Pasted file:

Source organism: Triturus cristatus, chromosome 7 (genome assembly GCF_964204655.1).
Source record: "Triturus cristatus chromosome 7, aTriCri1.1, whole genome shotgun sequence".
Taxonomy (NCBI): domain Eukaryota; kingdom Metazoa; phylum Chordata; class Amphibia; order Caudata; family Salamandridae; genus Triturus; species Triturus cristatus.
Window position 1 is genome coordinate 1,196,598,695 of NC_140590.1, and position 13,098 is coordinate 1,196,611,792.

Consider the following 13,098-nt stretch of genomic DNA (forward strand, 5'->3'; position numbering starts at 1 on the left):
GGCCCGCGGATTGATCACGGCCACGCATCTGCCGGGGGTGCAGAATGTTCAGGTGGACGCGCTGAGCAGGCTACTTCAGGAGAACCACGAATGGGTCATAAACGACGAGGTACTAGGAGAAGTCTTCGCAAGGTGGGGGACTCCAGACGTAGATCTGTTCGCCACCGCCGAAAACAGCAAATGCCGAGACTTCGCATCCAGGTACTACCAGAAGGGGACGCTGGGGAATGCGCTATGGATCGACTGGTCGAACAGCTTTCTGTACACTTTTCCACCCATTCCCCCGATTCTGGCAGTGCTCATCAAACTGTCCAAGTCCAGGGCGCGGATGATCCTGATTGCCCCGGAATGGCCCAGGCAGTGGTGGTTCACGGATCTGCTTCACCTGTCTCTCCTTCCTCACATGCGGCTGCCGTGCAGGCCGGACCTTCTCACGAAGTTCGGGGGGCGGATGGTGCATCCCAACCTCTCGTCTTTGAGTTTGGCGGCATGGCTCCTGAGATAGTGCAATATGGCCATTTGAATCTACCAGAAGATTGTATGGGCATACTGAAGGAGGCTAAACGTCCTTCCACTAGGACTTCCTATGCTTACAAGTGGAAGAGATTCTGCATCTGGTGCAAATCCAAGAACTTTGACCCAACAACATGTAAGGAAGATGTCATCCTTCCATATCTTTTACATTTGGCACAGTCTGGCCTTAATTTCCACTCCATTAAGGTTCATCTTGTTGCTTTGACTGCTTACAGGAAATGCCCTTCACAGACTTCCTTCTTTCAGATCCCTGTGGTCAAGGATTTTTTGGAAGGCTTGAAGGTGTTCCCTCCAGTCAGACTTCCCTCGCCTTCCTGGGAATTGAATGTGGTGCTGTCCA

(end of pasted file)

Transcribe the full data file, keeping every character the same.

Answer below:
Source organism: Triturus cristatus, chromosome 7 (genome assembly GCF_964204655.1).
Source record: "Triturus cristatus chromosome 7, aTriCri1.1, whole genome shotgun sequence".
Taxonomy (NCBI): domain Eukaryota; kingdom Metazoa; phylum Chordata; class Amphibia; order Caudata; family Salamandridae; genus Triturus; species Triturus cristatus.
Window position 1 is genome coordinate 1,196,598,695 of NC_140590.1, and position 13,098 is coordinate 1,196,611,792.

Consider the following 13,098-nt stretch of genomic DNA (forward strand, 5'->3'; position numbering starts at 1 on the left):
GGCCCGCGGATTGATCACGGCCACGCATCTGCCGGGGGTGCAGAATGTTCAGGTGGACGCGCTGAGCAGGCTACTTCAGGAGAACCACGAATGGGTCATAAACGACGAGGTACTAGGAGAAGTCTTCGCAAGGTGGGGGACTCCAGACGTAGATCTGTTCGCCACCGCCGAAAACAGCAAATGCCGAGACTTCGCATCCAGGTACTACCAGAAGGGGACGCTGGGGAATGCGCTATGGATCGACTGGTCGAACAGCTTTCTGTACACTTTTCCACCCATTCCCCCGATTCTGGCAGTGCTCATCAAACTGTCCAAGTCCAGGGCGCGGATGATCCTGATTGCCCCGGAATGGCCCAGGCAGTGGTGGTTCACGGATCTGCTTCACCTGTCTCTCCTTCCTCACATGCGGCTGCCGTGCAGGCCGGACCTTCTCACGAAGTTCGGGGGGCGGATGGTGCATCCCAACCTCTCGTCTTTGAGTTTGGCGGCATGGCTCCTGAGATAGTGCAATATGGCCATTTGAATCTACCAGAAGATTGTATGGGCATACTGAAGGAGGCTAAACGTCCTTCCACTAGGACTTCCTATGCTTACAAGTGGAAGAGATTCTGCATCTGGTGCAAATCCAAGAACTTTGACCCAACAACATGTAAGGAAGATGTCATCCTTCCATATCTTTTACATTTGGCACAGTCTGGCCTTAATTTCCACTCCATTAAGGTTCATCTTGTTGCTTTGACTGCTTACAGGAAATGCCCTTCACAGACTTCCTTCTTTCAGATCCCTGTGGTCAAGGATTTTTTGGAAGGCTTGAAGGTGTTCCCTCCAGTCAGACTTCCCTCGCCTTCCTGGGAATTGAATGTGGTGCTGTCCA